Boreal Chorus Frog (Pseudacris maculata)

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Photo 7

The Boreal Chorus frog is North Dakota’s smallest frog at only an inch long.  They are typically brown with 3 dark lateral stripes or spots down its back with a white upper lip.  These frogs can be found in grasslands, woodlands and urban areas.  This is North Dakota’s most common frog.

The boreal chorus frog sounds similar to the spring peeper in that it sounds like fingers running over a comb, however the boreal chorus frog’s call is more tinny and mechanical opposed to the musical whistle of the spring peeper.  Females lay 500-1,500 eggs in groups of 20-300.  Listen to the call below.

 

Wood Frog (Lithobates sylvaticus)

Lithobates Sylvaticus.jpg

Photo 8

The Wood frog is known as a brown, tan or rust colored frog with a dark colored around its eyes.  Some call it a “robbers mask”.  These frogs can be found throughout northern and eastern North Dakota.

Their call sounds like a quacking of a duck.  Watch the video below to hear!  Two interesting facts about the wood frog, is that while the frogs do not show any paternal care to their young, it has been discovered that tadpoles that have been separated from parents can pick their parents out and aggregate around them.  Secondly, the wood frog is very tolerable to cold temperatures.  These frogs can tolerate complete freezing of up to 65% of their body as they pump any water within their body to their extremities and at the same time pump large amount of glucose from the liver into their cells.  This creates a syrupy sugar solution which acts as antifreeze within their body.  Their blood will freeze, the heart will stop beating and all breathing and muscle movements cease until early spring as they begin to thaw and re-animate.  Alaska has a very high rate of physical abnormalities for these poor frogs, including missing, shrunken or misshaped limbs or abnormal eyes.  It is currently unknown what is causing these abnormalities but it is thought to occur from some sort of chemical contaminants, parasites, UV radiation, predators, extreme temperatures during development or a combinations of these factors.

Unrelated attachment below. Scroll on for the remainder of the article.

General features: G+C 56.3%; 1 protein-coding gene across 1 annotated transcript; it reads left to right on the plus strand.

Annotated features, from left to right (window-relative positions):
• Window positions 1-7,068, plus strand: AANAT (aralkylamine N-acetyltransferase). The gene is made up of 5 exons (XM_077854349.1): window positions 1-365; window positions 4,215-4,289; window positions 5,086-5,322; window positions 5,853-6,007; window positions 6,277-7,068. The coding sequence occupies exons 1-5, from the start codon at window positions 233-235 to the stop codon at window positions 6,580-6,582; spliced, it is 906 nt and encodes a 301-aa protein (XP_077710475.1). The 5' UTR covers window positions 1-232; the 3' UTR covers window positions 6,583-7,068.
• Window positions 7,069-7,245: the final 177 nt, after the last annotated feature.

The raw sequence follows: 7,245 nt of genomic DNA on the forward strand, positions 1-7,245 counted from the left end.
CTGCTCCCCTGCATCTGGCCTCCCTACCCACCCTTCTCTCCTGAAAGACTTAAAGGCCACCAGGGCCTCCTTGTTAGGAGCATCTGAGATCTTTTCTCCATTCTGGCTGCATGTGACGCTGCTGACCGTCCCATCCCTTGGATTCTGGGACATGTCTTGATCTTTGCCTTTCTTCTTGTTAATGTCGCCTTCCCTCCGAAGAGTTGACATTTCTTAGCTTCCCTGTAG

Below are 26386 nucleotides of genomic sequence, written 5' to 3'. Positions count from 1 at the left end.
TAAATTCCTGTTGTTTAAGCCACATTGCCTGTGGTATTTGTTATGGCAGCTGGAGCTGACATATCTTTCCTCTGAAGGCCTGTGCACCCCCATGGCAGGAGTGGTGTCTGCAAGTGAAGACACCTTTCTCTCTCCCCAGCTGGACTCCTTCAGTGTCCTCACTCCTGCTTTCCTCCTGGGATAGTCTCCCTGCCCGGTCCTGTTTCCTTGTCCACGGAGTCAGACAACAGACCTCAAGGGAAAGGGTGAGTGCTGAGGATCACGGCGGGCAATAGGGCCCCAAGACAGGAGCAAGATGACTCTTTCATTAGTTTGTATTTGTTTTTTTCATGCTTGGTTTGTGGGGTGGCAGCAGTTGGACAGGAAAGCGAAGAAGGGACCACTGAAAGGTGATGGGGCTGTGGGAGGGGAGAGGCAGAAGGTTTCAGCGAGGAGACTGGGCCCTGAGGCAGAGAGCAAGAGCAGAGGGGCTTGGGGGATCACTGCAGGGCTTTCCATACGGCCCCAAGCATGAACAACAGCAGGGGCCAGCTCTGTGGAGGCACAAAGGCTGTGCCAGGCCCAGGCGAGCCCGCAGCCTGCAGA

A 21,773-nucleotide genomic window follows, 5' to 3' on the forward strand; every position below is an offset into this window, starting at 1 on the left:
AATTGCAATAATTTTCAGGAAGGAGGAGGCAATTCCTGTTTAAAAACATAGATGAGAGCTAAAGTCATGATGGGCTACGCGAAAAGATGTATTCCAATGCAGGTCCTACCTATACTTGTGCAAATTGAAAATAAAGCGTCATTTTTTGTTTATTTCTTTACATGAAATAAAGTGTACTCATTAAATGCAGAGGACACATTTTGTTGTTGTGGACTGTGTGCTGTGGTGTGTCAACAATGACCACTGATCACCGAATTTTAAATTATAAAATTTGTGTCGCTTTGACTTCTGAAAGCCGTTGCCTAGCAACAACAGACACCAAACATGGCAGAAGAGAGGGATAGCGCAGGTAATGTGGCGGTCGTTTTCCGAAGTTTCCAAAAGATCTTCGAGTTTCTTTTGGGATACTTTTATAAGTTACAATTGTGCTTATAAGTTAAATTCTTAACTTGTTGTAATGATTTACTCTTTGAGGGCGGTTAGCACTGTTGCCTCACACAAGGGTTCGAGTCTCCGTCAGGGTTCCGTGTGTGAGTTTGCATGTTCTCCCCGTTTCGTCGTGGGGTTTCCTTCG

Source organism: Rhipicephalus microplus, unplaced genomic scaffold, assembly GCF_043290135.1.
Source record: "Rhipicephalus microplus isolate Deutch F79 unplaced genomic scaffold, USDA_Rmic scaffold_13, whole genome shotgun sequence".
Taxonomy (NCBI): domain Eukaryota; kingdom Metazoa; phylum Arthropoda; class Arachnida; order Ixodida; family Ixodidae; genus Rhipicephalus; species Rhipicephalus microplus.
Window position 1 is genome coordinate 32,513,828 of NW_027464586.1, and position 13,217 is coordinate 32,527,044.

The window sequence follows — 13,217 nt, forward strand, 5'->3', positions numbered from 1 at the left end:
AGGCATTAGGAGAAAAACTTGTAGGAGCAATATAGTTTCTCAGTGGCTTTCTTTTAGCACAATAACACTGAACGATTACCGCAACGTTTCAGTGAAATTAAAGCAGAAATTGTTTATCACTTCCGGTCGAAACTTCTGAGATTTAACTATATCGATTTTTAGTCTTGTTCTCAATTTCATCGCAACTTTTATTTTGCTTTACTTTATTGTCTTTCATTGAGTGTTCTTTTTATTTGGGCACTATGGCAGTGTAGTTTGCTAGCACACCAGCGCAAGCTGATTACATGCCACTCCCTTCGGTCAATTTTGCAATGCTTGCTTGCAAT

Northern Leopard Frog (Lithobates pipiens)

Lithobates_pipiens.jpg

Photo 9

The Northern Leopard frog has 2-3 unevenly spaced rows of irregular oval shaped dots on its back.  The northern leopard frog is one of North Dakota’s most common frog along ponds and lakes.  These frogs are opportunistic feeders, meaning that they will eat anything that fits in their mouth including beetles, ants, smaller frogs – including their own species, birds and even garter snakes.  They hibernate underwater in the winter.

It’s call is like a low and rumbling snore and grunt sound.   It has also been known to scream loudly when grasped or frightened by a predator.  Listen below to their call.

 

Thanks for reading! Check out all of the United State’s native frogs and toads here.

frogs-found-in-23

Photo Credits:

Cover photo used by the creative commons license.  Text was added.  See Original photo by Carol M. Highsmith here.

  1. Photo from Flickr Wikimedia Commons used under the Creative Commons license.  Photo taken by Stanley Trauth.  Original Photo Here.
  2. Photo from Flickr Wikimedia Commons used under the Creative Commons license.  Photo taken by ceasol.  Original Photo Here.
  3. Photo from Flickr Wikimedia Commons used under the Creative Commons license.  Photo taken by J.N. Stuart.  Original Photo Here.
  4. Photo from Wikimedia Commons used under the Creative Commons license.  Photo taken by Galactor.  Original Photo Here.
  5. Photo from Wikimedia Commons used under the Creative Commons license.  Photo taken by Brian Gratwicke.  Original Photo Here.
  6. Photo from Wikimedia Commons used under the Creative Commons license.  Photo taken by Brian Gratwicke.  Original Photo Here.
  7. Photo from Flickr Wikimedia Commons used under the Creative Commons license.  Photo taken by Andrew Hoffman.  Original Photo Here.
  8. Photo from Wikimedia Commons used under the Creative Commons license.  Photo taken by Brian Gratwicke.  Original Photo Here.
  9. Photo from Wikipedia Commons used under the Creative Commons license.  Photo taken by Brian Gratwicke.  Original Photo Here.

For more information:

  1. https://gf.nd.gov/gnf/conservation/docs/amphibian-reptile-brochure.pdf
  2. http://www.ndherpatlas.org/group/frogs_and_toads